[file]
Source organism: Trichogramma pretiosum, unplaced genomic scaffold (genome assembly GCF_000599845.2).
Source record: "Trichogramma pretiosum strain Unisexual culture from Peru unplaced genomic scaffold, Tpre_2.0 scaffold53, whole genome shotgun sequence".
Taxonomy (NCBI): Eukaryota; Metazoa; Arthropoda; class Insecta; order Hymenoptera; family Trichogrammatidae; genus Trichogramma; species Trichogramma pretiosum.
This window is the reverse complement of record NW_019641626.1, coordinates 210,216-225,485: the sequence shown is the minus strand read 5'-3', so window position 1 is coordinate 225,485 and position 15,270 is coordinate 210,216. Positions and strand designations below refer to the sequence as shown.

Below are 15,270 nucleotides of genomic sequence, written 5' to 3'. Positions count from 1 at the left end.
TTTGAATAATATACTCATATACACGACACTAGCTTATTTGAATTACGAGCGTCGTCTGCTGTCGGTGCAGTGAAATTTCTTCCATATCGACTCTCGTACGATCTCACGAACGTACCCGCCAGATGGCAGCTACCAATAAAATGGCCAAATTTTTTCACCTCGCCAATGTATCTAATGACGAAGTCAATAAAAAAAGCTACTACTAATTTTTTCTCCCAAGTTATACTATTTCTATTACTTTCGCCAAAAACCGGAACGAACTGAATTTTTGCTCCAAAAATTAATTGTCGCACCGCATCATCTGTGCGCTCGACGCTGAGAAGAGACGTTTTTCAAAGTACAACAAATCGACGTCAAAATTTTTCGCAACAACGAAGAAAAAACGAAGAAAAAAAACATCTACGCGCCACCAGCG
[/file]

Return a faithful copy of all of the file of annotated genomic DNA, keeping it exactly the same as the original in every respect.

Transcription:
Source organism: Trichogramma pretiosum, unplaced genomic scaffold (genome assembly GCF_000599845.2).
Source record: "Trichogramma pretiosum strain Unisexual culture from Peru unplaced genomic scaffold, Tpre_2.0 scaffold53, whole genome shotgun sequence".
Taxonomy (NCBI): Eukaryota; Metazoa; Arthropoda; class Insecta; order Hymenoptera; family Trichogrammatidae; genus Trichogramma; species Trichogramma pretiosum.
This window is the reverse complement of record NW_019641626.1, coordinates 210,216-225,485: the sequence shown is the minus strand read 5'-3', so window position 1 is coordinate 225,485 and position 15,270 is coordinate 210,216. Positions and strand designations below refer to the sequence as shown.

Below are 15,270 nucleotides of genomic sequence, written 5' to 3'. Positions count from 1 at the left end.
TTTGAATAATATACTCATATACACGACACTAGCTTATTTGAATTACGAGCGTCGTCTGCTGTCGGTGCAGTGAAATTTCTTCCATATCGACTCTCGTACGATCTCACGAACGTACCCGCCAGATGGCAGCTACCAATAAAATGGCCAAATTTTTTCACCTCGCCAATGTATCTAATGACGAAGTCAATAAAAAAAGCTACTACTAATTTTTTCTCCCAAGTTATACTATTTCTATTACTTTCGCCAAAAACCGGAACGAACTGAATTTTTGCTCCAAAAATTAATTGTCGCACCGCATCATCTGTGCGCTCGACGCTGAGAAGAGACGTTTTTCAAAGTACAACAAATCGACGTCAAAATTTTTCGCAACAACGAAGAAAAAACGAAGAAAAAAAACATCTACGCGCCACCAGCG